Unboxing Zacuska – The Eastern European Food Subscription Box

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I have first heard about Zacuska months ago, when I’ve seen one of their ads on Facebook advertising a unique Eastern European food subscription box. As I am from Eastern Europe I was curious, so I subscribed to their newsletter, waiting for the big announcement date when the project would launch. Months passed through and nothing happened, I even forgot about it, until one day in November, when an email arrived in my inbox, offering me a 50% discount on the first box. I was sold, and I bought one straight away. You can choose from a classic box or a vegetarian one which I think is a nice touch.

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The boxes were sent at the beginning of December and arrived a couple of days later. As usual, I missed mine because I was not home that day, but I managed to rearrange the delivery. I was very excited to open it and see what goodies were hiding inside. For everyone who doesn’t know, Eastern European food is delicious and rich, based on meat and spices. I am familiar with the products from my home country and I was looking forward discovering the flavours of our neighbours.

The box was quite heavy when the courier handed it to me, which is always a good thing. It was sealed with a beautiful sticker with traditional motifs on it. As I opened it, I noticed that all the fragile items have been packed in an extra layer of bubble wrap and green packing paper, covered with a layer of fake hay. Easter Europe’s traditional food has developed in the country side and still many people are involved in agriculture, so I thought this was a really nice touch.

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But let’s get to the products. What’s inside the December box?

 

Paprika – From Hungary

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You have probably heard about paprika before and think it is some sort of chilli or spicy condiment, right? Paprika is actually made from sweet capsicum peppers and it is traditional to Hungary, who is the leading producer in the world. The peppers are grown in the South of the country, where there is more sunshine, and are harvested in September, when they are ripe. They are then added on strings and let to air dry. If you visit Hungary you will see a lot of houses and markets with strings of peppers displayed on their walls. The paprika powder is made by grinding the red paprika pods of the dried capsicum. Depending on the type of pepper, the colour of the powder will vary from bright red to orange (which is the spiciest).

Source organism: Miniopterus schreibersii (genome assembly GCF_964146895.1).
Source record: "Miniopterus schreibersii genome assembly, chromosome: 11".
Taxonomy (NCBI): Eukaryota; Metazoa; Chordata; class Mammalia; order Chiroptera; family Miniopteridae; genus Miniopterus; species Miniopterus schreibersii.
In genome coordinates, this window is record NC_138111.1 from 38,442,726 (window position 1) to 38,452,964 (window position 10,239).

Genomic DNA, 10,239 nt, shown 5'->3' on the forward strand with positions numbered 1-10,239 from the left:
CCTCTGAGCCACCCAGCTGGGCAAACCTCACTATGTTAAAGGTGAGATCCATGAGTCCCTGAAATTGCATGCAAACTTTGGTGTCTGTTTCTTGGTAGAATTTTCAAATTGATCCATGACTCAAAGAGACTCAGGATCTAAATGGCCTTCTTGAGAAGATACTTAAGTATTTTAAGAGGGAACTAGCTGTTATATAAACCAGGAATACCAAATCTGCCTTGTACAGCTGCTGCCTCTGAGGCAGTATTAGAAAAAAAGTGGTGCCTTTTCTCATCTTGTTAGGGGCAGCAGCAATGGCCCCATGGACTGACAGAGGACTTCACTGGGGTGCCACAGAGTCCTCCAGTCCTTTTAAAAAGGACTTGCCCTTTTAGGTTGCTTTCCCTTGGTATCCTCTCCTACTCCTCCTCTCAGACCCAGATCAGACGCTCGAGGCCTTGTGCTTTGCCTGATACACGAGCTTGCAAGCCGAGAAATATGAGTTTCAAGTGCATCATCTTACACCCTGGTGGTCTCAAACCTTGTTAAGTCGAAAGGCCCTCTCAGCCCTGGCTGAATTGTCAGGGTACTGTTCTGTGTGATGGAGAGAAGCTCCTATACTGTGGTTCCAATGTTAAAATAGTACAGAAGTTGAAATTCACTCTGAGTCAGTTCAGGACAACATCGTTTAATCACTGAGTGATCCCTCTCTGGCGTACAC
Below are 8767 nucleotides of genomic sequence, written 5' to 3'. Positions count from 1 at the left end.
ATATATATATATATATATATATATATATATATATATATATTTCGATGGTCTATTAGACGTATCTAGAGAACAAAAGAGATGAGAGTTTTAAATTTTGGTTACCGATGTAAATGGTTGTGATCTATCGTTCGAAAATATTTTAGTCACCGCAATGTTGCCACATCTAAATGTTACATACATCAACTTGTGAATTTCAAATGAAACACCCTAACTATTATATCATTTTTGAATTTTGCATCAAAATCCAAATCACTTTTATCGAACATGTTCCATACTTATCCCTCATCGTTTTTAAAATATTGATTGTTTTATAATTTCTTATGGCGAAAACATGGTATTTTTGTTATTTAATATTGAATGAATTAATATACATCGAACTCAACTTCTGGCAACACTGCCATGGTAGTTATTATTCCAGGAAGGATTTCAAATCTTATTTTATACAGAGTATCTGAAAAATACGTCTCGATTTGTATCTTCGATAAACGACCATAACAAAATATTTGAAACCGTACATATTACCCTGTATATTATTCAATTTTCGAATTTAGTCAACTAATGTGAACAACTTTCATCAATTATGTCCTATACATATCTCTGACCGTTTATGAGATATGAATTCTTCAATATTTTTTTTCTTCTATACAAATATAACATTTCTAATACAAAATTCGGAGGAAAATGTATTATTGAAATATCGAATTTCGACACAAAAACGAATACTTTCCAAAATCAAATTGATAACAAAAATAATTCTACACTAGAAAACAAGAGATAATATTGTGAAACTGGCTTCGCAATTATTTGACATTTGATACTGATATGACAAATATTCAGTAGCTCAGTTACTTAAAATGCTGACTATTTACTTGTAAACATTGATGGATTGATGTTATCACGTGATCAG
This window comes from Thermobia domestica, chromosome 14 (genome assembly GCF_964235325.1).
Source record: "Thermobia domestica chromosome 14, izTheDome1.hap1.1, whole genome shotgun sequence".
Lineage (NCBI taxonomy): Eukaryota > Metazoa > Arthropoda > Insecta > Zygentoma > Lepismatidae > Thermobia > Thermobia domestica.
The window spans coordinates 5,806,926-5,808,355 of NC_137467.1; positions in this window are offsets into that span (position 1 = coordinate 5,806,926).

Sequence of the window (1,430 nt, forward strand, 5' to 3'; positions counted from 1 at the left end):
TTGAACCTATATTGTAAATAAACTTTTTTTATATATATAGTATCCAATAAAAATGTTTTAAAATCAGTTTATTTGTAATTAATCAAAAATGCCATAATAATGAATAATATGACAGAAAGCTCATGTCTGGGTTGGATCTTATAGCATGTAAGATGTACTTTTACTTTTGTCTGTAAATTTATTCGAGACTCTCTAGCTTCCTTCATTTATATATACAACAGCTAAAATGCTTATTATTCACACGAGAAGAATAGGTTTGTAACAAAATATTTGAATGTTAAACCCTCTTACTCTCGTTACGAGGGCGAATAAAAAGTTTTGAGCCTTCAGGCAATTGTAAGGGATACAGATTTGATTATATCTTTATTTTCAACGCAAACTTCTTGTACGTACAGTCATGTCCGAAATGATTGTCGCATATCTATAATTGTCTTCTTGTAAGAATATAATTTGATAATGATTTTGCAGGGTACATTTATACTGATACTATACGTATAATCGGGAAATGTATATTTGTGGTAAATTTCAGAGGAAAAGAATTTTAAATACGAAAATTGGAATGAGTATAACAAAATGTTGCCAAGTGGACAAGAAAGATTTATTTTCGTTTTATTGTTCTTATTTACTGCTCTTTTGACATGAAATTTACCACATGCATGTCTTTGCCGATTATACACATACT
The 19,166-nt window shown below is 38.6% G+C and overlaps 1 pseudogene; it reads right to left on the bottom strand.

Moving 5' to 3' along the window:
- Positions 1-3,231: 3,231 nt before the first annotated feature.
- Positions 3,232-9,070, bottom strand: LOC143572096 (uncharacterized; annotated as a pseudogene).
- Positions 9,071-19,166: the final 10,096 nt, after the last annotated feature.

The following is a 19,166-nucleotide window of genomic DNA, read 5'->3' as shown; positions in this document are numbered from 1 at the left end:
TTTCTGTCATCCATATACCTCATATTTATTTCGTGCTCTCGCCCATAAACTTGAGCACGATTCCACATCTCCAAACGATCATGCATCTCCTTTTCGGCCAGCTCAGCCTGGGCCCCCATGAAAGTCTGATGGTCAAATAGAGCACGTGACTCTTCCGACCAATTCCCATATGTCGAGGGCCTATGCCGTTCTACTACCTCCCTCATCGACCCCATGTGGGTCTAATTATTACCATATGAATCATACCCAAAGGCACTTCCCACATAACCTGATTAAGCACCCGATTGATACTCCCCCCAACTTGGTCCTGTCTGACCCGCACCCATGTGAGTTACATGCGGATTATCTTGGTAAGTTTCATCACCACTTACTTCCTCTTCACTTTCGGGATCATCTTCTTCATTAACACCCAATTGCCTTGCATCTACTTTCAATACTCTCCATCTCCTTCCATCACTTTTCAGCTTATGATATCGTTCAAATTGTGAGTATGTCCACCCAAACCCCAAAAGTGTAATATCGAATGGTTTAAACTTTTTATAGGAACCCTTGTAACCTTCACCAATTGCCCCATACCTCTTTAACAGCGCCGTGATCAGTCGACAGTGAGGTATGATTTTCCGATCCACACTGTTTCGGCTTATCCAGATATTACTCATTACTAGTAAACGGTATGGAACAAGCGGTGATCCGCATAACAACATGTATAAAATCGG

The version that arrived in the Zacuska box is the Noble sweet one, bright red and slightly pungent. It is used as a spice in stews, goulash, soups and sausage mixtures.

 

Roasted Buckwheat – From Poland

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I had no idea what buckwheat was, and I didn’t know that it was a popular side dish in Poland. After doing a bit of research I discovered that actually most of the buckwheat is produced in Poland and Russia and it is very high in nutrients and antioxidants, which makes it very healthy.

I gave it a go and I did like the taste of it, slightly smoky. The Kasza Gryczana from the Zacuska box was so easy to make as it is already portioned and separated in individual bags that all I had to do to cook was boil for 10 minutes and add a bit of salt.

You can have the roasted buckwheat on its own or you can mix it with different vegetables, to add more flavours. I used it instead of rice.

 

Fried sprats in tomato sauce – From Latvia

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The taste of the fried sprouts reminded me of a similar product that I have tried before, in my home country. It was probably imported from one of the Baltic countries, but I did taste it before. The sprats are tiny fish from the herring family, which live in the sea.